Catholic Fine Art
Father Stanley Jaki
The Rev. Stanley L. Jaki, a physicist and theologian whose prolific writings parsed the histories of science and religion and the intertwining of faith and reason, died on Tuesday in Madrid, where he had traveled from Rome after delivering a lecture. He was 84 and lived in Princeton, N.J.
The cause was complications after a heart attack, said Holly Wojcik, a spokeswoman for Seton Hall University, where Father Jaki, a Benedictine priest, was a professor of physics.
Father Jaki (pronounced YAH-kee) held doctoral degrees in physics and theology. A relentless scholar, he wrote more than 40 books, including studies of the religious thinking of G. K. Chesterton, the works of the French physicist and historian of science Pierre Duhem and the life of Cardinal John Henry Newman, the 19th-century theologian who famously converted from Anglicanism to Roman Catholicism.
He is probably best known, however, for works like “The Relevance of Physics” (1966) and “Science and Creation” (1974), in which he argued that the scientific enterprise did not become viable and self-sustaining until its incarnation in Christian medieval Europe, and that the advancement of science was indebted to the Christian understanding of creation.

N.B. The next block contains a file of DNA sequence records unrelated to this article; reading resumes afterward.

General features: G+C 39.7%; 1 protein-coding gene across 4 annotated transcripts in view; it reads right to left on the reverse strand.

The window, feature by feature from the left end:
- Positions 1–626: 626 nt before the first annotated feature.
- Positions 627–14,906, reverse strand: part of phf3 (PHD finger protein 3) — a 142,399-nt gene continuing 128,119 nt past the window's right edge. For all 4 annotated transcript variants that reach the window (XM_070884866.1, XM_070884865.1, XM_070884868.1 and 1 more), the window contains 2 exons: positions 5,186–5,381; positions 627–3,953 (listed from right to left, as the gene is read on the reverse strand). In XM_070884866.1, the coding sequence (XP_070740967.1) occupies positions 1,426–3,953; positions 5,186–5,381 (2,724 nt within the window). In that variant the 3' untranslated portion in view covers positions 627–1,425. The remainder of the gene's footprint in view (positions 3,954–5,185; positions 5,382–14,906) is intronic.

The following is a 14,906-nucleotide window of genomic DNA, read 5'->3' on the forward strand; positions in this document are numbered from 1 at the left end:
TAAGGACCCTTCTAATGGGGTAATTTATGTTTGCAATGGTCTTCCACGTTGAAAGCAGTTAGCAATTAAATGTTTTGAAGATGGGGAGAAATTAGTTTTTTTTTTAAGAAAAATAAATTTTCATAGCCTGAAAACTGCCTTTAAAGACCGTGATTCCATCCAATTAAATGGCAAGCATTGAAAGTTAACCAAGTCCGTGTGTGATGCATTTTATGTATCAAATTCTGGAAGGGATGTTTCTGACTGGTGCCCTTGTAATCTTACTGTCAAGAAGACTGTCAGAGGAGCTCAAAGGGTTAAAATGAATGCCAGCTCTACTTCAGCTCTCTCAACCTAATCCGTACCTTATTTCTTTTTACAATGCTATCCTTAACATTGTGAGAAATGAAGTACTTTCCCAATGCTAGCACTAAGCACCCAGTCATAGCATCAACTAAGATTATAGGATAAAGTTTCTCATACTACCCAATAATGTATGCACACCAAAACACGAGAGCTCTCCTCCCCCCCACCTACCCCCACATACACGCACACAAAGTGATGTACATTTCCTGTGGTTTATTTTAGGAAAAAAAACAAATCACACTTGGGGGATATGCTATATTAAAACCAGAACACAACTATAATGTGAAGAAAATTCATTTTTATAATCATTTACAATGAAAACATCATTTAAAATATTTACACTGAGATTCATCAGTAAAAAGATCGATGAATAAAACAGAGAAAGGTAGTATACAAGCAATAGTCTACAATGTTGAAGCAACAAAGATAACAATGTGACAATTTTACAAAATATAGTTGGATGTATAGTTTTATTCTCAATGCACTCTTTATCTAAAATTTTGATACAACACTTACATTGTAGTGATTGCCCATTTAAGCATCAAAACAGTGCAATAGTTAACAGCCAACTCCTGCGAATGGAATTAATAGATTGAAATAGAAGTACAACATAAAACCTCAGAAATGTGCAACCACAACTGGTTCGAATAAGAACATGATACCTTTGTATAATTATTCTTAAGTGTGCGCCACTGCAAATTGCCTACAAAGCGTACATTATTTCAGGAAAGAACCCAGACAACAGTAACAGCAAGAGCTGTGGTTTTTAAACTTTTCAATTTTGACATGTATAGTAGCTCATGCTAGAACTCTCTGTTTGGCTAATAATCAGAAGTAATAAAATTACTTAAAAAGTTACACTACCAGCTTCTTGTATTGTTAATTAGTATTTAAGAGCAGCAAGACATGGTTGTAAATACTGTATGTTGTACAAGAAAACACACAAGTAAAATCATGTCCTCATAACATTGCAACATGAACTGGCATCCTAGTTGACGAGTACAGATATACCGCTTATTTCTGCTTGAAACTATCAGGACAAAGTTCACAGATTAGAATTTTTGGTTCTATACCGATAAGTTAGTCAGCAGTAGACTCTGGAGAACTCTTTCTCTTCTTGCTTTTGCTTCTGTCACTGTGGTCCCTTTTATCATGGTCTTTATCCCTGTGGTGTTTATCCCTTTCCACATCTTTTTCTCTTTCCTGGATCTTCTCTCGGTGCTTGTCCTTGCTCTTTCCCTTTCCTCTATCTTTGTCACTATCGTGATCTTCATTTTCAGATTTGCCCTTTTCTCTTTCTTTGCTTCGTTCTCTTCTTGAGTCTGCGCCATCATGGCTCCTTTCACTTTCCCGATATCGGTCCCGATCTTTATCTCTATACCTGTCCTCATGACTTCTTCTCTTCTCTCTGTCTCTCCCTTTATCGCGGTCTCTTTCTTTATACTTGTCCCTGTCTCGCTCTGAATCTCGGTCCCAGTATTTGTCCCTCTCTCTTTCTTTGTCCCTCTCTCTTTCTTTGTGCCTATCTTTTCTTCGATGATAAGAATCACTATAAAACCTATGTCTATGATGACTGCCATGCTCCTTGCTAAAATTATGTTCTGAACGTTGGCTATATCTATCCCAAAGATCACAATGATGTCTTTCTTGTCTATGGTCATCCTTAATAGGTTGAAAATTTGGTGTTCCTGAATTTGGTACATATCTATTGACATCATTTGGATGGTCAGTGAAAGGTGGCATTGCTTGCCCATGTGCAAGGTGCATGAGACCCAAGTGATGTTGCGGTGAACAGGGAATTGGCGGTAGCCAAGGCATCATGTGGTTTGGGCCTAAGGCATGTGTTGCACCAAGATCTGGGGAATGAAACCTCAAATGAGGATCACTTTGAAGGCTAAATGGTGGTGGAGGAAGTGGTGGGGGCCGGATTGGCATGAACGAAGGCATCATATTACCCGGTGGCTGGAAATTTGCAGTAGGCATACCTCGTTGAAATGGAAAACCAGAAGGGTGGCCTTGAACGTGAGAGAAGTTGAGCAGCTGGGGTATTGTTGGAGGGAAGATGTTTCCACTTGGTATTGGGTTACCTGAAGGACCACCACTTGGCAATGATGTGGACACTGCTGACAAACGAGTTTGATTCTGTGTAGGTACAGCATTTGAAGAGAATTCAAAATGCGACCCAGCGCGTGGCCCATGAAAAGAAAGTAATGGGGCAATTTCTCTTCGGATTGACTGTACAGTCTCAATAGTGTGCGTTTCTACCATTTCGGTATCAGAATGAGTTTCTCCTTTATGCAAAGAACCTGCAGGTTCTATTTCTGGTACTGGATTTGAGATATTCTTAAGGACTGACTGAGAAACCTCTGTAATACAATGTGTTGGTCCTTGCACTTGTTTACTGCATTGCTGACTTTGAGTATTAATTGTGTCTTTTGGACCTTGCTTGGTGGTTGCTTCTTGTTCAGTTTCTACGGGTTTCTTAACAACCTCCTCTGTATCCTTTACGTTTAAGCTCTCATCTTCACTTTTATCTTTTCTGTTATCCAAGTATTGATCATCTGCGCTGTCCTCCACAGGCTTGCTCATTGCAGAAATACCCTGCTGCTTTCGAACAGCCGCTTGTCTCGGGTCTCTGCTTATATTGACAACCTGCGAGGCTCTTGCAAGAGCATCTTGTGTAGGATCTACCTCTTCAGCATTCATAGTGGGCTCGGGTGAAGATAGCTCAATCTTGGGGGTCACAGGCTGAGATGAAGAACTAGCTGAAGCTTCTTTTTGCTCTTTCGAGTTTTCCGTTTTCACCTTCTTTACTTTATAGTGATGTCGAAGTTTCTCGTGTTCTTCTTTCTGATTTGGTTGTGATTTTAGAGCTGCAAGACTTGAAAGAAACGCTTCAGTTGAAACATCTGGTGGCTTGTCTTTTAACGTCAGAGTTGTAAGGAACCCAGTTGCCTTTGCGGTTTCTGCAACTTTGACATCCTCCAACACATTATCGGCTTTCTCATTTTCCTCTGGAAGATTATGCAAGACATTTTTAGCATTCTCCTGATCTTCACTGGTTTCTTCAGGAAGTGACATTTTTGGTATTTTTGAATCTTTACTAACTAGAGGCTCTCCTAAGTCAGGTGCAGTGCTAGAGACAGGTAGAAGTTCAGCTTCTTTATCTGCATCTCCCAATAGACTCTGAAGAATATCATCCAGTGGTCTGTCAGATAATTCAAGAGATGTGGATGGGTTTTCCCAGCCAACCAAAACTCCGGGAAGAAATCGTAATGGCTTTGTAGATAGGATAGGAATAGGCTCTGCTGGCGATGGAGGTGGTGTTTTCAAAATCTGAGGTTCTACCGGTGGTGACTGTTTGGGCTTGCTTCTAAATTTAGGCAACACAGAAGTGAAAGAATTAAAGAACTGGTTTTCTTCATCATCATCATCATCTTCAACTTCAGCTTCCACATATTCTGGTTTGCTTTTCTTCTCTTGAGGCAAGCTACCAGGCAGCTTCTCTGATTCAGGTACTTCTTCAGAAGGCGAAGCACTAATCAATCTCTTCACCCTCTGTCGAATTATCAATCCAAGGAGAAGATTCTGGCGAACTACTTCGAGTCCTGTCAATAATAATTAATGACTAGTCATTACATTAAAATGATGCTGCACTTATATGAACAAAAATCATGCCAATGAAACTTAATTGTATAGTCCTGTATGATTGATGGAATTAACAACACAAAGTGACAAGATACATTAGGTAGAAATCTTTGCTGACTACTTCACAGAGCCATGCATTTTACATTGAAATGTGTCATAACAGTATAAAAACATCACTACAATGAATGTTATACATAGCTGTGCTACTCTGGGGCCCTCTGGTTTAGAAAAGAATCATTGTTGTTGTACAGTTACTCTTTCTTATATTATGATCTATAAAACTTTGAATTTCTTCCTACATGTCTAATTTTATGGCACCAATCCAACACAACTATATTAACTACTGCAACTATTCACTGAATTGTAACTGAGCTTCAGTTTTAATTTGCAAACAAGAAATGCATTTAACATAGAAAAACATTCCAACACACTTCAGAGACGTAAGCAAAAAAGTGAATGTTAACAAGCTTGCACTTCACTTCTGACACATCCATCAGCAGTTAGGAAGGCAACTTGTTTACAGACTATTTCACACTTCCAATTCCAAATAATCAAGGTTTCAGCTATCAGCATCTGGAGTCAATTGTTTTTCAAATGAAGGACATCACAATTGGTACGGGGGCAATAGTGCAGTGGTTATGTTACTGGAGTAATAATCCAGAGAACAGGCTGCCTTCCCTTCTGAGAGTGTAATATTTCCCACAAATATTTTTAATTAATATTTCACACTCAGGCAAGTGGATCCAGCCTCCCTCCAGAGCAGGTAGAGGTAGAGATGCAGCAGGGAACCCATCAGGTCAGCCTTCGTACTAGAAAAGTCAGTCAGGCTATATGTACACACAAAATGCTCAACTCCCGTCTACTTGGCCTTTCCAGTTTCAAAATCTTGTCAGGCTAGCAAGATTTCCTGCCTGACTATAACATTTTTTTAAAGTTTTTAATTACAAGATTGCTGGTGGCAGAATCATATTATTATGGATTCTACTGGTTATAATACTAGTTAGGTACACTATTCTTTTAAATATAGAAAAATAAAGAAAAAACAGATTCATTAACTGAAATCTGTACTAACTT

In later works Father Jaki explored the boundary between science and religion; he believed the two were compatible and mutually reinforcing, and in 1987 he received the Templeton Prize, the annual award given for advancing the quest to understand God.
“I believe there is a basic misunderstanding which has existed for hundreds of years and will continue to persist about the ‘creationist problem,’ ” he said in an interview with The New York Times after receiving the prize, “because in intellectual life we do not solve such dilemmas to the satisfaction of everybody.” Obituary New York Times